"Many generations must needs pass away before the struggle between the two races could be renewed; and the Arabs, that formidable rear-guard of the Semitic world, dashed forth from their deserts. The conflict between the two races then became the conflict of two religions. Fortunate was it that those daring Saracenic cavaliers encountered in the East the impregnable walls of Constantinople, in the West the chivalrous valour of Charles Martel, and the sword of the Cid. The crusades were the natural reprisals for the Arab invasions, and form the last epoch of that great struggle between the two principal families of the human race."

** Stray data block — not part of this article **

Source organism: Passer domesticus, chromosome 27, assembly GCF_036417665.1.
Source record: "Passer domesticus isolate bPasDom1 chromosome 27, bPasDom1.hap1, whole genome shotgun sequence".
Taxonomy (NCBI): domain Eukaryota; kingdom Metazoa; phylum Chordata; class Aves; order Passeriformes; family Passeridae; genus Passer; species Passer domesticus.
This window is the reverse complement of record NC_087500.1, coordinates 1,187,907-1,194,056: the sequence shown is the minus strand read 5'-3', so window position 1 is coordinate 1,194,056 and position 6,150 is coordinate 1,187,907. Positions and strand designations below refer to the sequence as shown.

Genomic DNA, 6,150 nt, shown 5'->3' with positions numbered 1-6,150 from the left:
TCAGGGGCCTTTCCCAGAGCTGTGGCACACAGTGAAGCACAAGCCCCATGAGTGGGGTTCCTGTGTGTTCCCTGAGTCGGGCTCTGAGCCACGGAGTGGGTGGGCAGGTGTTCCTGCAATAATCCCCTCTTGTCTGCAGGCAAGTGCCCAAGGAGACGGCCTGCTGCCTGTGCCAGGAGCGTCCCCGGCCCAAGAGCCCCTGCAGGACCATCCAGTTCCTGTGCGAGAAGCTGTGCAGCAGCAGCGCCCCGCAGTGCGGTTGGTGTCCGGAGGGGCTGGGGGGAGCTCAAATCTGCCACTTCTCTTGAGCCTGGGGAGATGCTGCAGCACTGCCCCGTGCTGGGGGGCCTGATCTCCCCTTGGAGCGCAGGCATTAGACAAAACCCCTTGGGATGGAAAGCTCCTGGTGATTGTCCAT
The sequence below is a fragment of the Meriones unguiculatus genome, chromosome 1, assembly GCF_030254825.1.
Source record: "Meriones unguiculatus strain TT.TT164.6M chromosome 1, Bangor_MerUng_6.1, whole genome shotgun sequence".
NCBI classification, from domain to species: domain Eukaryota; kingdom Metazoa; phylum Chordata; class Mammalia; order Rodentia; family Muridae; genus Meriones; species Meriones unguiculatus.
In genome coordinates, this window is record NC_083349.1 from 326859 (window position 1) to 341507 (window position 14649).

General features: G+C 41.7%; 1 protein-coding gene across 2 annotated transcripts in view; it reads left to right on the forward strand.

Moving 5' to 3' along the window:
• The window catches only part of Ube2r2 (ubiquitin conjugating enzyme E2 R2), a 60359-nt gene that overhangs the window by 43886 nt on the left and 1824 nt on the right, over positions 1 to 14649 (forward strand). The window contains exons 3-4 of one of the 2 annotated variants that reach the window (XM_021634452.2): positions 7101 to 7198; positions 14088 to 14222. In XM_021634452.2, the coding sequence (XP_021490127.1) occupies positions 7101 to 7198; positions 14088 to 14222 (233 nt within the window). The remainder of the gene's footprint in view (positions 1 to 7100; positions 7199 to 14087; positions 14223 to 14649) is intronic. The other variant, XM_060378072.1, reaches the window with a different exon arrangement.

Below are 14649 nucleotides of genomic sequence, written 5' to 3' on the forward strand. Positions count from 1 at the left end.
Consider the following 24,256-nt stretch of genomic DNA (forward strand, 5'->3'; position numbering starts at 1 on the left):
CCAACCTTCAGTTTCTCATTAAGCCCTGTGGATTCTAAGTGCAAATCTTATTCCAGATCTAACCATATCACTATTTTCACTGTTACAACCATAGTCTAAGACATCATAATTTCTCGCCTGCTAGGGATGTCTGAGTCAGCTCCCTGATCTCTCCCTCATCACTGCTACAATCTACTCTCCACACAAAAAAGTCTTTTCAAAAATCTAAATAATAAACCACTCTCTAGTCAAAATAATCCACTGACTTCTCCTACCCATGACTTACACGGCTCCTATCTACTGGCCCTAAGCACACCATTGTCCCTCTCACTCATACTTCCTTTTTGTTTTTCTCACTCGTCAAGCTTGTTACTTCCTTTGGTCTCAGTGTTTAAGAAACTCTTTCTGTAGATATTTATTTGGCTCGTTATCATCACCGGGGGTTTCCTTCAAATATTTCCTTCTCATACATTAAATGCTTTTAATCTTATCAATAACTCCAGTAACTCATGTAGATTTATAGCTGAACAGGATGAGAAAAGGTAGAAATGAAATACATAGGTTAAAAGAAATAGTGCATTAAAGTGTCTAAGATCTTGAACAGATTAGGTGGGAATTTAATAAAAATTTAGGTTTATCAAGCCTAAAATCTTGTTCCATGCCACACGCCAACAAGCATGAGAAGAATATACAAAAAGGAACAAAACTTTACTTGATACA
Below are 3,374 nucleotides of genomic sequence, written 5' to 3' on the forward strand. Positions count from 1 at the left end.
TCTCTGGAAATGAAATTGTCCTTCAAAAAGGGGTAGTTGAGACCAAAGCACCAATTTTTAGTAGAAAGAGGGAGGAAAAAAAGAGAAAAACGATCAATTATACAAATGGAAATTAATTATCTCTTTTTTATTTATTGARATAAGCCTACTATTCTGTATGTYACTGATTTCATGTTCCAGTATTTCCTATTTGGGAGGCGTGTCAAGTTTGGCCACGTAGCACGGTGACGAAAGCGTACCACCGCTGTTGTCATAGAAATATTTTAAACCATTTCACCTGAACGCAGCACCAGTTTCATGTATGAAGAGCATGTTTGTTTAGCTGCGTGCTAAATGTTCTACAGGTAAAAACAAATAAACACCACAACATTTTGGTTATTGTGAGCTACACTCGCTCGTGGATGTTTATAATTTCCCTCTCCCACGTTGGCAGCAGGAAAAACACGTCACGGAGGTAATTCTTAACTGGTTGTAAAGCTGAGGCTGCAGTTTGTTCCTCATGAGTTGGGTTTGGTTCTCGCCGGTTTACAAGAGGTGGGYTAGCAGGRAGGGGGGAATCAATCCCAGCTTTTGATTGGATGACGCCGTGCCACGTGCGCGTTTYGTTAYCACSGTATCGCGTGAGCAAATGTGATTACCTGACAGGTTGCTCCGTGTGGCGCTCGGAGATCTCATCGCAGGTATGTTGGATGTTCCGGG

It is difficult, amid the glimmering light supplied by the allusions of the classical writers, to gain a full idea of the character and institutions of Rome's great rival. But we can perceive how inferior Carthage was to her competitor in military resources, and how far less fitted than Rome she was to become the founder of centralized and centralizing dominion, that should endure for centuries, and fuse into imperial unity the narrow nationalities of the ancient races, that dwelt around and near the shores of the Mediterranean sea.
Carthage was originally neither the most ancient nor the most powerful of the numerous colonies which the Phœnicians planted on the coast of